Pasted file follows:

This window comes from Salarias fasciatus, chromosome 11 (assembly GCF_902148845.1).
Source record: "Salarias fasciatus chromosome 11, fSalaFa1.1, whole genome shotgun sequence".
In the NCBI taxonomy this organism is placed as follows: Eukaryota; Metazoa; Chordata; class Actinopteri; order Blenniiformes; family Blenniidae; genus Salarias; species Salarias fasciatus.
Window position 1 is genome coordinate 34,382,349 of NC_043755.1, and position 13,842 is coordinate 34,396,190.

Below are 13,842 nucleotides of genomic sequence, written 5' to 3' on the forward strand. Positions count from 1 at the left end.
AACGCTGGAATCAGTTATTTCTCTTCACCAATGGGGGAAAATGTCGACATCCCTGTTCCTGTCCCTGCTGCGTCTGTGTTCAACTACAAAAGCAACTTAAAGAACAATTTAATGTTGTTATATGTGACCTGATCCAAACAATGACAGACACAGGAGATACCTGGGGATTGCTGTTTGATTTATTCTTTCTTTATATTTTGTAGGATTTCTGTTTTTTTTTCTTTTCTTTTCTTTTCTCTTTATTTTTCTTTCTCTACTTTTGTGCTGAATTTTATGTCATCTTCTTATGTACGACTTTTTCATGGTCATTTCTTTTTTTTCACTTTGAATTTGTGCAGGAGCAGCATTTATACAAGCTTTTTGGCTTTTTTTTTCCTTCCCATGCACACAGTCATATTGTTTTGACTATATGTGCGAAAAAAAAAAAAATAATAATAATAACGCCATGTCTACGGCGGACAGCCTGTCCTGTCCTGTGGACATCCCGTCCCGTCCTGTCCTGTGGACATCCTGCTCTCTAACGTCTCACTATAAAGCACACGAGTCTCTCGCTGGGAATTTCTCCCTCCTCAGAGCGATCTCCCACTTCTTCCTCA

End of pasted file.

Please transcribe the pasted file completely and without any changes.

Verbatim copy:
This window comes from Salarias fasciatus, chromosome 11 (assembly GCF_902148845.1).
Source record: "Salarias fasciatus chromosome 11, fSalaFa1.1, whole genome shotgun sequence".
In the NCBI taxonomy this organism is placed as follows: Eukaryota; Metazoa; Chordata; class Actinopteri; order Blenniiformes; family Blenniidae; genus Salarias; species Salarias fasciatus.
Window position 1 is genome coordinate 34,382,349 of NC_043755.1, and position 13,842 is coordinate 34,396,190.

Below are 13,842 nucleotides of genomic sequence, written 5' to 3' on the forward strand. Positions count from 1 at the left end.
AACGCTGGAATCAGTTATTTCTCTTCACCAATGGGGGAAAATGTCGACATCCCTGTTCCTGTCCCTGCTGCGTCTGTGTTCAACTACAAAAGCAACTTAAAGAACAATTTAATGTTGTTATATGTGACCTGATCCAAACAATGACAGACACAGGAGATACCTGGGGATTGCTGTTTGATTTATTCTTTCTTTATATTTTGTAGGATTTCTGTTTTTTTTTCTTTTCTTTTCTTTTCTCTTTATTTTTCTTTCTCTACTTTTGTGCTGAATTTTATGTCATCTTCTTATGTACGACTTTTTCATGGTCATTTCTTTTTTTTCACTTTGAATTTGTGCAGGAGCAGCATTTATACAAGCTTTTTGGCTTTTTTTTTCCTTCCCATGCACACAGTCATATTGTTTTGACTATATGTGCGAAAAAAAAAAAAATAATAATAATAACGCCATGTCTACGGCGGACAGCCTGTCCTGTCCTGTGGACATCCCGTCCCGTCCTGTCCTGTGGACATCCTGCTCTCTAACGTCTCACTATAAAGCACACGAGTCTCTCGCTGGGAATTTCTCCCTCCTCAGAGCGATCTCCCACTTCTTCCTCA